Panel postpones tower decision amid opposition
A state board is taking more time before deciding whether to approve another condominium high-rise at Ward Village after receiving lots of public testimony for and against theproject.
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A state board is taking more time before deciding whether to approve another condominium high-rise at Ward Village after receiving lots of public testimony for and against the project.
The Hawaii Community Development Authority, which regulates development in Kakaako, deferred a decision on the proposed 751-unit tower called ‘A‘ali‘i after a more than three-hour hearing Wednesday.
The agency held two previous public hearings in November that included one that lasted five hours and was dominated by presentations by representatives of ‘A‘ali‘i developer Howard Hughes Corp., and included written testimony from about 30 people.
John Whalen, agency board chairman, said more time was needed to consider about 25 more pieces of written testimony submitted over the last few days, including one from City
Councilwoman Carol Fukunaga, who endorsed a few
concerns raised by
Two major issues are the height of the tower’s base and the distance between its broad side and an already rising adjacent tower called A‘eo.
Douglas Ing, an attorney representing the developer, called these two elements “make-or-break” issues.
Hughes Corp. wants the tower’s base to rise 75 feet instead of the 45 feet allowed under rules applying to Ward Village. The taller base can be approved under HCDA rules that allow for such a “modification” if a practically and aesthetically superior project results without negatively affecting adjacent properties.
The developer said the taller base, which would house parking, will allow it to wrap the structure with residential and retail spaces that will enhance its appearance. Hughes Corp. also noted that HCDA granted the same base height for three other permitted towers.
Sticking with the lower height would force Hughes Corp. to eliminate 123 condos and add at least $36,000 to the price of remaining homes, the developer said in written filing.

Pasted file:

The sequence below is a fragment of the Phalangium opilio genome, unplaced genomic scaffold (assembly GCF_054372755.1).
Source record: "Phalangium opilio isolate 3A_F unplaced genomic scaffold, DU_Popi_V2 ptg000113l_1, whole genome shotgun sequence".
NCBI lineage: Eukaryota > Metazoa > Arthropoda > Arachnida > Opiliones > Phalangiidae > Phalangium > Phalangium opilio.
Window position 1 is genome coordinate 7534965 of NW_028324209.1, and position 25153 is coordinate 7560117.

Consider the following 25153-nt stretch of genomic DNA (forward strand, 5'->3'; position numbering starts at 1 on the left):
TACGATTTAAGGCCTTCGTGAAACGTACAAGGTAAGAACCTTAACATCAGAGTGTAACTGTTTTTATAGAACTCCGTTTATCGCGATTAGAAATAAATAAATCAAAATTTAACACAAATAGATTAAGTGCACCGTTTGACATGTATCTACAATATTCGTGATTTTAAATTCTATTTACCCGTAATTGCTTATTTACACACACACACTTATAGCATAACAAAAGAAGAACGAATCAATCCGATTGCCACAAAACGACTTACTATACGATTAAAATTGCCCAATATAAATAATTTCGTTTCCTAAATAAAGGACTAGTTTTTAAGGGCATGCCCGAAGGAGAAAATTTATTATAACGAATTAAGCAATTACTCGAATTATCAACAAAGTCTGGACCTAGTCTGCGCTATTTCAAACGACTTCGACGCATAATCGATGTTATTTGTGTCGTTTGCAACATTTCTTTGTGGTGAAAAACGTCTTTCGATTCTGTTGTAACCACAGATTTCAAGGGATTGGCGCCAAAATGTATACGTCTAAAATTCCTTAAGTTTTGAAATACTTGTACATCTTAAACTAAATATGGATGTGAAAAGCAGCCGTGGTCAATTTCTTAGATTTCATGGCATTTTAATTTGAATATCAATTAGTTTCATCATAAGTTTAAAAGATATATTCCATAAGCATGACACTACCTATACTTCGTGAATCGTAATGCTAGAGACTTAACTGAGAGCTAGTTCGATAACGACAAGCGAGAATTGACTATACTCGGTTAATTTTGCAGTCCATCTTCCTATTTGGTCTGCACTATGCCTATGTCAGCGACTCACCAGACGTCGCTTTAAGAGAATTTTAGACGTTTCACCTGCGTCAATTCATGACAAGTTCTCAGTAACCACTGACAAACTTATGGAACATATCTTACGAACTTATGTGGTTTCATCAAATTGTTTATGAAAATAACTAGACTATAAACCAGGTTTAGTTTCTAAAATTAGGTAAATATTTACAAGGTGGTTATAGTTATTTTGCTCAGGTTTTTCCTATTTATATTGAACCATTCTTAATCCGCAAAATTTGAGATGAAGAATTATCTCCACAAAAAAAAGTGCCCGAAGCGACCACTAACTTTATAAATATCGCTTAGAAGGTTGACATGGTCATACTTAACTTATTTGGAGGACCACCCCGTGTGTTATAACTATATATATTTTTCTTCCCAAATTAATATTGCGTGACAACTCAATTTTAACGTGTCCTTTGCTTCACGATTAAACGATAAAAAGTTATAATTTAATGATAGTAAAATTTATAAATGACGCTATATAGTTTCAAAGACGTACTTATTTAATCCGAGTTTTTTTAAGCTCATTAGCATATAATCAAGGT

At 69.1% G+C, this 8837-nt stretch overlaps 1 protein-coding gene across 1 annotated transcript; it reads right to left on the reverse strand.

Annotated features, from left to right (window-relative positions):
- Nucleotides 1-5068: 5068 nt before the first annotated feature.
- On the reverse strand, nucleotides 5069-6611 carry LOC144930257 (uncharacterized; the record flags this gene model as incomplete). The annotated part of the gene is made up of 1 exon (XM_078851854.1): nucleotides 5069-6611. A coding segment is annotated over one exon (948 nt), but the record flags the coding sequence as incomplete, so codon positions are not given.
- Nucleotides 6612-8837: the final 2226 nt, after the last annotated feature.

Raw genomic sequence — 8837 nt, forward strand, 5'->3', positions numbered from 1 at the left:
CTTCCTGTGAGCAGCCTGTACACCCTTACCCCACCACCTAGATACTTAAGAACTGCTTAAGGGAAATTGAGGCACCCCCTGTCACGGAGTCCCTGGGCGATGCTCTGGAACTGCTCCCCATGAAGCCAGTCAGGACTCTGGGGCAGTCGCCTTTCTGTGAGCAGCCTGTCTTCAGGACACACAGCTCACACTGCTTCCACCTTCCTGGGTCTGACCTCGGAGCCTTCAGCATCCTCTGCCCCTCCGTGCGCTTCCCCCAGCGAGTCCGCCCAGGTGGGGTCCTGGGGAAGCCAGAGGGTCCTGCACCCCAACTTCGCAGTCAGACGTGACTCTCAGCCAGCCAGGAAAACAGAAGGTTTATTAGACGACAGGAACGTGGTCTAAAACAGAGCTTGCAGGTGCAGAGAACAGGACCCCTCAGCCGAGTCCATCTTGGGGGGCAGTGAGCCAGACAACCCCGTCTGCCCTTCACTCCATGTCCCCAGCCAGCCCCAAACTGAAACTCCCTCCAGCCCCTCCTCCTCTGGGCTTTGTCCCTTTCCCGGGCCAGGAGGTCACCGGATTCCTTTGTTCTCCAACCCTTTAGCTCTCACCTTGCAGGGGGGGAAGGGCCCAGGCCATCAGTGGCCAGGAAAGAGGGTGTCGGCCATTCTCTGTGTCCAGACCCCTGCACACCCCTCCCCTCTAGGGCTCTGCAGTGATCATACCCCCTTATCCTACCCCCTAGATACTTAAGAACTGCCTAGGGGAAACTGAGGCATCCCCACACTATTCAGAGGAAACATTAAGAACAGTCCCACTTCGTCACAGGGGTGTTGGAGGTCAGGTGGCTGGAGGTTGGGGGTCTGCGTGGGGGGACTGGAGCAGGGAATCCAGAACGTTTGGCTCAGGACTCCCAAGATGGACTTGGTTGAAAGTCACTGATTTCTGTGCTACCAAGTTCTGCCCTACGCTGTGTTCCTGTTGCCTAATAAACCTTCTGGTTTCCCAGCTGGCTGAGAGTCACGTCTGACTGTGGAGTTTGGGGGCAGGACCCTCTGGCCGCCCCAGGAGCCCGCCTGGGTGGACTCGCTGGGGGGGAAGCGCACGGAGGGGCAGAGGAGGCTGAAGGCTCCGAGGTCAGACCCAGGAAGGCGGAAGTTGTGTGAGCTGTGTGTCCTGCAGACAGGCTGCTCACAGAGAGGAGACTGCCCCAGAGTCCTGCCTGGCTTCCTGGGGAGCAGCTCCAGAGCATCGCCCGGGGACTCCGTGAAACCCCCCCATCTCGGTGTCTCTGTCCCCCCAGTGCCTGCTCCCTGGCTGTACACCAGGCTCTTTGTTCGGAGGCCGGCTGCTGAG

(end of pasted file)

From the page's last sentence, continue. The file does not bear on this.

Regarding tower spacing, HCDA rules for Ward Village specify at least 300 feet between the broad sides of towers “to the extent practicable.” ‘A‘ali‘i would be 206 feet away. Ing said several factors, including Hawaiian burial remains, alignment of the city’s planned rail guideway and the preference to preserve more public mauka-makai views by facing the tower’s narrow side toward the mountain and ocean, make the 300 feet impracticable.
Much of the testimony in favor of the project came from people in the construction industry, Ward Village tenants and real estate agents.
“The Howard Hughes vision for Ward Village is great,” Locations broker John Gephart told the board.
Some testifying against the project wore red shirts representing the Kakaako United group formed by area residents.
John Kobelansky Jr., a resident at Imperial Plaza on Cooke Street, said ‘A‘ali‘i, as designed with its condo-wrapped tower base, is too dense. “It’s like putting another building into a building,” he said.
Most of the negative testimony was submitted via email in the previous day or two, and included a comment from 909 Kapiolani tower resident Douglas Valenta, who called the developer’s vision “myopic and reckless.”
Judy Gernant lives in Kakaako’s twin 400-foot tower project One Waterfront Towers but doesn’t want to see more. “Enough 400-foot concrete and glass obstructions,” she wrote. “This is not the kind of community that Kakaako was meant to be.”
The HCDA plans to reconvene to make a decision Jan. 4 at 1 p.m.